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Experience the autumn leaves in Canberra

Experience the autumn leaves in Canberra

See the capital transform in vivid displays of colour this season.

A lot of the activity in Canberra is centred on Parliament House, perched on Lake Burley Griffin, with views of Mount Ainslie on the horizon. But Canberra isn’t just about politics. Its reputation for fine dining and winemaking is growing, and there are world-class cultural experiences on offer. The National Gallery of Australia hosts exhibitions featuring the likes of Pollock, Monet, Dali and Nolan, while the National Portrait Gallery has ever-changing exhibits of Australian art. Several excellent museums, including Questacon, are also on offer. But the best thing about Canberra is that it’s probably the greenest city in Australia, surrounded by national parklands that can be hiked, biked or even driven through.

There are mountains, knolls and lookouts flanking the city in every direction. The remoteness of Canberra comes as a surprise to many first-time visitors. It’s relatively small; and beyond the rugged, mountainous terrain that decorates the horizon, there is little more than a peppering of small villages to break up the wilderness. The Australian Capital Territory is only 88 kilometres from north to south, and 30 kilometres east to west, with Canberra occupying just a small patch of this area.

In autumn, as the leaves turn, the place takes on a whole new charm. If you like your natural splendour cosmopolitan, Canberra’s National Arboretum is one of the world’s largest living collections of rare, endangered and significant trees. More than 44,000 trees from over 100 countries are growing in 94 forests across a 250-hectare site. It is a great spot to watch autumn colour the city’s treetops, and offers great views over Canberra itself. Officially opened in 2013, the site was formerly a pine plantation. After bushfires ravaged the area in 2003, the government established the National Arboretum and, 10 years later, opened it to the public. Year on year, as the forests mature, it becomes more impressive, and never more so than in autumn.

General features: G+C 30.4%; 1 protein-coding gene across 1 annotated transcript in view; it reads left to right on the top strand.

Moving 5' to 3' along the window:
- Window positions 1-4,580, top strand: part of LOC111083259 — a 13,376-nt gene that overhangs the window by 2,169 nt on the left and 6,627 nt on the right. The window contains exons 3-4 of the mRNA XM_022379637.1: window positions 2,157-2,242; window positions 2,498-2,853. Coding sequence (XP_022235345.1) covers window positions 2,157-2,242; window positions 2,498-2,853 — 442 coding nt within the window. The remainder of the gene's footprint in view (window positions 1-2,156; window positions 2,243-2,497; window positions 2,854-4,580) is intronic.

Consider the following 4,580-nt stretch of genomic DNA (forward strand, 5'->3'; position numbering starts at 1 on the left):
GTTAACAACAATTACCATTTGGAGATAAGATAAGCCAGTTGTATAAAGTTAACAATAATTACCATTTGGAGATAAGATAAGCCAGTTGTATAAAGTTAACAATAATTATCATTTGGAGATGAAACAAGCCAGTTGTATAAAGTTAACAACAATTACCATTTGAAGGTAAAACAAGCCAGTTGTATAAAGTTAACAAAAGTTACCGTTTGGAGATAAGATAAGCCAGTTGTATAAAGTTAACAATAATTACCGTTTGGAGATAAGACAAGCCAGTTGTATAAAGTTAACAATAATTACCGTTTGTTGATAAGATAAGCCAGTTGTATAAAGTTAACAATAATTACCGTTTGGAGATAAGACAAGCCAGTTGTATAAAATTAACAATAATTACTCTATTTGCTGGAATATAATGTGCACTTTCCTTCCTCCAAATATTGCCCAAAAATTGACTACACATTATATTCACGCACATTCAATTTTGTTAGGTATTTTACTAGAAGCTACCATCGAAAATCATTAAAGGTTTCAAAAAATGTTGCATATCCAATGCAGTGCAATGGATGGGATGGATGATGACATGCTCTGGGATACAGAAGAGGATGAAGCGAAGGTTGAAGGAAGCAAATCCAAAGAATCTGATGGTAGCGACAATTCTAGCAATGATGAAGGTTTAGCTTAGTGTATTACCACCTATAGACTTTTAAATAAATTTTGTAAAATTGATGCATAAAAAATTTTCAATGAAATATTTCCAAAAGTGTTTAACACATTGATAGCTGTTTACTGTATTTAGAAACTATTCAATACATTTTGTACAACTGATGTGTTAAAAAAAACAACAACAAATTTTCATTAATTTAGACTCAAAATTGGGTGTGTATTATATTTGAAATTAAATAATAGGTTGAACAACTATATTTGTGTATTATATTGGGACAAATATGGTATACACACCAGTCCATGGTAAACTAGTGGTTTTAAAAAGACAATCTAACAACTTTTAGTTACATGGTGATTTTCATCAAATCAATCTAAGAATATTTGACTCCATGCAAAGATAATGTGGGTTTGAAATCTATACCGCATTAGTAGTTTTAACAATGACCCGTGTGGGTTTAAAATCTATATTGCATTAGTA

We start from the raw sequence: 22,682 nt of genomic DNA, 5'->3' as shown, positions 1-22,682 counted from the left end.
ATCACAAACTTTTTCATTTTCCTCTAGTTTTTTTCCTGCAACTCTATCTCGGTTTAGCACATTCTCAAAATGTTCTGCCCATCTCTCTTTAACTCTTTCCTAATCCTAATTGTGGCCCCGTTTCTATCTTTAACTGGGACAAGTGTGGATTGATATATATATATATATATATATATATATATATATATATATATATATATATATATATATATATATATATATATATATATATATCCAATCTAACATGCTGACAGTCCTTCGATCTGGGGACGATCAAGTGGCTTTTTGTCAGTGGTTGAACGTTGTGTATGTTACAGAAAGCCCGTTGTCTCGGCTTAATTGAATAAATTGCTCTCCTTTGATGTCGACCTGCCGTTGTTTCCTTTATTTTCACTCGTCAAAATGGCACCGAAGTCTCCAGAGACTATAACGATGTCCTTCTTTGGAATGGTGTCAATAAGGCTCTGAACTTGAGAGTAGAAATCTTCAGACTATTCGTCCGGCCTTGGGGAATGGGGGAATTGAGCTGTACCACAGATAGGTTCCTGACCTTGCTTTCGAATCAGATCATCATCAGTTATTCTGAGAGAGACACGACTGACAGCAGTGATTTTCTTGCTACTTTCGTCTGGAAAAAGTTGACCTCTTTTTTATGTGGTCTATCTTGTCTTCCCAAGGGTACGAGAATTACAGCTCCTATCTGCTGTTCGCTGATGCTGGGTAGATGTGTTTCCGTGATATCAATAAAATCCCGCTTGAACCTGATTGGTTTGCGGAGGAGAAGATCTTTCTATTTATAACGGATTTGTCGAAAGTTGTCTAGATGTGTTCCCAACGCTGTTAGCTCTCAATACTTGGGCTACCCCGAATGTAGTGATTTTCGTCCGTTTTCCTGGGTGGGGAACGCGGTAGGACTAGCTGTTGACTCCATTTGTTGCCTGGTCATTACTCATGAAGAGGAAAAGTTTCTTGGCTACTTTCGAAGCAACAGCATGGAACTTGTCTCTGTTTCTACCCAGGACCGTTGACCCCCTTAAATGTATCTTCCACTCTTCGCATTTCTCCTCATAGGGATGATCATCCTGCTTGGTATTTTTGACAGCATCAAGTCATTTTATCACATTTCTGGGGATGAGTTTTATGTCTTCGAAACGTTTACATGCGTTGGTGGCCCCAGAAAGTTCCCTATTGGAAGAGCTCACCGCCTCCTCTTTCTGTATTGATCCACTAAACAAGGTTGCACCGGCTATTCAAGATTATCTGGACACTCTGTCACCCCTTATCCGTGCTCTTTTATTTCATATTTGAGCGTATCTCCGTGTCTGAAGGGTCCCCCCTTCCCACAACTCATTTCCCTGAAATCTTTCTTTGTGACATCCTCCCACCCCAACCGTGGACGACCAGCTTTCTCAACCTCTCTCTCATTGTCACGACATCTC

If you’re looking to get out of the hustle and bustle of Canberra, head south to Namadgi National Park – the most expansive tract of natural reserve in the Australian Capital Territory, occupying nearly half of its total area. The park protects part of the northern reaches of the Australian Alps, which form the largest mountain ranges in Australia. Unlike the Himalayas, a peaky mountain range that formed after the collision of two continents, the Australian Alps and Namadgi National Park are a high plateau formed by the reverse process: the separation of one massive continent, the ancient continent of Gondwana.

Designated a national park in 1984, Namadgi is a diverse landscape of mountains and wide valleys, clear streams, granite outcrops, contorted snow gums, tall alpine ash and frosty gullies – great for hiking, mountain biking, horseriding, camping, rock climbing, viewing historical ruins, and secluded picnics.

Despite the ravages of the 2003 Canberra bushfires, evidence of early European settlement is evident throughout the park. Once heavily forested, early pastoralists cleared most of the valleys, while the highlands remain heavily wooded. The government has identified some 90 sites where structures formerly stood. Of the larger examples, a few have a single building still standing, with the majority being nothing more than chimney stones or rusting pieces of corrugated iron – testaments to the isolation and harsh climates dealt with by farmers and their families who would endure long periods without encountering another soul.

Pictured: Namadgi National Park. Image © of We Are Explorers for VisitCanberra

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